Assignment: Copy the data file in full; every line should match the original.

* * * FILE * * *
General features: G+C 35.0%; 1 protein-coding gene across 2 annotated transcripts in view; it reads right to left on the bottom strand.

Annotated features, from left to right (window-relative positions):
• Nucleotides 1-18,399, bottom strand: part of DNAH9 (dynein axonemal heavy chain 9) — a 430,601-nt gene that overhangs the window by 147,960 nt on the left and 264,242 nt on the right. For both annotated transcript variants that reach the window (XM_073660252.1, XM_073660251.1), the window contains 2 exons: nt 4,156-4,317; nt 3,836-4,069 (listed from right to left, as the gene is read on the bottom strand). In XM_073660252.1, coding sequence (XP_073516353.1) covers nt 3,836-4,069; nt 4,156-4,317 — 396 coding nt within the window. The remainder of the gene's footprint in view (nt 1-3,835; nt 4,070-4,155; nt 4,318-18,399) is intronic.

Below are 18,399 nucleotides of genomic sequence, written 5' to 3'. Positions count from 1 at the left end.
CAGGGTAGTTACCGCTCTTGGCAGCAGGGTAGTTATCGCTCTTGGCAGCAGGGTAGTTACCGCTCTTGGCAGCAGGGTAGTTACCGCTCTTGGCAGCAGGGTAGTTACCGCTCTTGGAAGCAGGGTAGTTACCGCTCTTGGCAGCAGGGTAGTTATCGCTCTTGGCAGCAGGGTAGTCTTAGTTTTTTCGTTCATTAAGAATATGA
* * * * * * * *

General features: G+C 35.0%; 1 protein-coding gene across 2 annotated transcripts in view; it reads right to left on the bottom strand.

Annotated features, from left to right (window-relative positions):
• Nucleotides 1-18,399, bottom strand: part of DNAH9 (dynein axonemal heavy chain 9) — a 430,601-nt gene that overhangs the window by 147,960 nt on the left and 264,242 nt on the right. For both annotated transcript variants that reach the window (XM_073660252.1, XM_073660251.1), the window contains 2 exons: nt 4,156-4,317; nt 3,836-4,069 (listed from right to left, as the gene is read on the bottom strand). In XM_073660252.1, coding sequence (XP_073516353.1) covers nt 3,836-4,069; nt 4,156-4,317 — 396 coding nt within the window. The remainder of the gene's footprint in view (nt 1-3,835; nt 4,070-4,155; nt 4,318-18,399) is intronic.

Below are 18,399 nucleotides of genomic sequence, written 5' to 3'. Positions count from 1 at the left end.
CAGGGTAGTTACCGCTCTTGGCAGCAGGGTAGTTATCGCTCTTGGCAGCAGGGTAGTTACCGCTCTTGGCAGCAGGGTAGTTACCGCTCTTGGCAGCAGGGTAGTTACCGCTCTTGGAAGCAGGGTAGTTACCGCTCTTGGCAGCAGGGTAGTTATCGCTCTTGGCAGCAGGGTAGTCTTAGTTTTTTCGTTCATTAAGAATATGA